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Tropical Cyclones and Transient Upper-Ocean Warming

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  • 1 Earth System Science Department, University of California, Irvine, Irvine, California
  • | 2 Program in Atmospheres, Oceans, and Climate, Massachusetts Institute of Technology, Cambridge, Massachusetts
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Abstract

Strong winds affect mixing and heat distribution in the upper ocean. In turn, upper-ocean heat content affects the evolution of tropical cyclones. Here the authors explore the global effects of the interplay between tropical cyclones and upper-ocean heat content. The modeling study suggests that, for given atmospheric thermodynamic conditions, regimes characterized by intense (with deep mixing and large upper-ocean heat content) and by weak (with shallow mixing and small heat content) tropical cyclone activity can be sustained. A global general circulation ocean model is used to study the transient evolution of a heat anomaly that develops following the strong mixing induced by the passage of a tropical cyclone. The results suggest that at least one-third of the anomaly remains in the tropical region for more than one year. A simple atmosphere–ocean model is then used to study the sensitivity of maximum wind speed in a cyclone to the oceanic vertical temperature profile. The feedback between cyclone activity and upper-ocean heat content amplifies the sensitivity of modeled cyclone power dissipation to atmospheric thermodynamic conditions.

Corresponding author address: Claudia Pasquero, Earth System Science Department, University of California, Irvine, Irvine, CA 92697-3100. Email: claudia.pasquero@uci.edu

Abstract

Strong winds affect mixing and heat distribution in the upper ocean. In turn, upper-ocean heat content affects the evolution of tropical cyclones. Here the authors explore the global effects of the interplay between tropical cyclones and upper-ocean heat content. The modeling study suggests that, for given atmospheric thermodynamic conditions, regimes characterized by intense (with deep mixing and large upper-ocean heat content) and by weak (with shallow mixing and small heat content) tropical cyclone activity can be sustained. A global general circulation ocean model is used to study the transient evolution of a heat anomaly that develops following the strong mixing induced by the passage of a tropical cyclone. The results suggest that at least one-third of the anomaly remains in the tropical region for more than one year. A simple atmosphere–ocean model is then used to study the sensitivity of maximum wind speed in a cyclone to the oceanic vertical temperature profile. The feedback between cyclone activity and upper-ocean heat content amplifies the sensitivity of modeled cyclone power dissipation to atmospheric thermodynamic conditions.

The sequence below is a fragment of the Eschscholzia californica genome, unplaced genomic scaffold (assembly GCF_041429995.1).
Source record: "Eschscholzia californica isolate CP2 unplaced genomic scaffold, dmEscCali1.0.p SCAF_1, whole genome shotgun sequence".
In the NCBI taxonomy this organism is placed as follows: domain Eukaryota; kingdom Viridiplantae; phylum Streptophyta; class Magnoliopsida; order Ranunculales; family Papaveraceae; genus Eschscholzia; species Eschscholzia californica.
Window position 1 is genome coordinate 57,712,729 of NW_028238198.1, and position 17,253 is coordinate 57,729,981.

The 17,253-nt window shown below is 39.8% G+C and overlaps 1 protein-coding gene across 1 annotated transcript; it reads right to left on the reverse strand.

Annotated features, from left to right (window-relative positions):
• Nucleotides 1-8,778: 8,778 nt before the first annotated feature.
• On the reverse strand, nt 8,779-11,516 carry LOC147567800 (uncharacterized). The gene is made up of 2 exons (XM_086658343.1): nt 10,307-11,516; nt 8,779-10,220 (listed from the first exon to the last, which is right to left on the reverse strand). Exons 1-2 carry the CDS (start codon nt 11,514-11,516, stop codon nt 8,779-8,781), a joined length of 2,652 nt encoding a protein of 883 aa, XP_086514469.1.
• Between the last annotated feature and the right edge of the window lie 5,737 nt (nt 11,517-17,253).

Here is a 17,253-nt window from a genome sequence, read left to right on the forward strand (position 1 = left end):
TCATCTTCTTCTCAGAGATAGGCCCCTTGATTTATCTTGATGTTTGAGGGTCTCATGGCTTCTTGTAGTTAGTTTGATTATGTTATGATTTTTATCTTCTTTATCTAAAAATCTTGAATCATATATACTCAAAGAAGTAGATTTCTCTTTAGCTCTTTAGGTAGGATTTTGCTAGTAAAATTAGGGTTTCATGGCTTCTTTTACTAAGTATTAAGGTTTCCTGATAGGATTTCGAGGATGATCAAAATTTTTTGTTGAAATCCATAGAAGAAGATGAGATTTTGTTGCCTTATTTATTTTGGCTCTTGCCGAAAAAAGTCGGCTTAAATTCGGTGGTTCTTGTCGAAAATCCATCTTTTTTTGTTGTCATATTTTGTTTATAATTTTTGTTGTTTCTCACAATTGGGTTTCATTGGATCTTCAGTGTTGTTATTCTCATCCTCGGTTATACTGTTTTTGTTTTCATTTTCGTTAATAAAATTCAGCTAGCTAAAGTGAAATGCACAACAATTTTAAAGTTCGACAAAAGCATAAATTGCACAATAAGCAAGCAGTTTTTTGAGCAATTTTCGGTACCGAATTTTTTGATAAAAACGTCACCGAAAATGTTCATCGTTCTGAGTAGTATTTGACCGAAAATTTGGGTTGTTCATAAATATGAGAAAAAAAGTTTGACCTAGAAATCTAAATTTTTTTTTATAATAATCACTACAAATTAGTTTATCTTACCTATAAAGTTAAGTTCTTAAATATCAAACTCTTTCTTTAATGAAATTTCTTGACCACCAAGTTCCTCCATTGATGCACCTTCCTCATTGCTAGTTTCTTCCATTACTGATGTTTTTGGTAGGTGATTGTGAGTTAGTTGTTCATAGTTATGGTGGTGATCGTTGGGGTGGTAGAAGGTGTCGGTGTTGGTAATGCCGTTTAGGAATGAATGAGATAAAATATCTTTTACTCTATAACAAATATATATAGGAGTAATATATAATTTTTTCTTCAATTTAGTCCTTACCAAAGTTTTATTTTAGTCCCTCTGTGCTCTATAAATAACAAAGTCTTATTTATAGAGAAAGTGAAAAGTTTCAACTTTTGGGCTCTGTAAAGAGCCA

Corresponding author address: Claudia Pasquero, Earth System Science Department, University of California, Irvine, Irvine, CA 92697-3100. Email: claudia.pasquero@uci.edu

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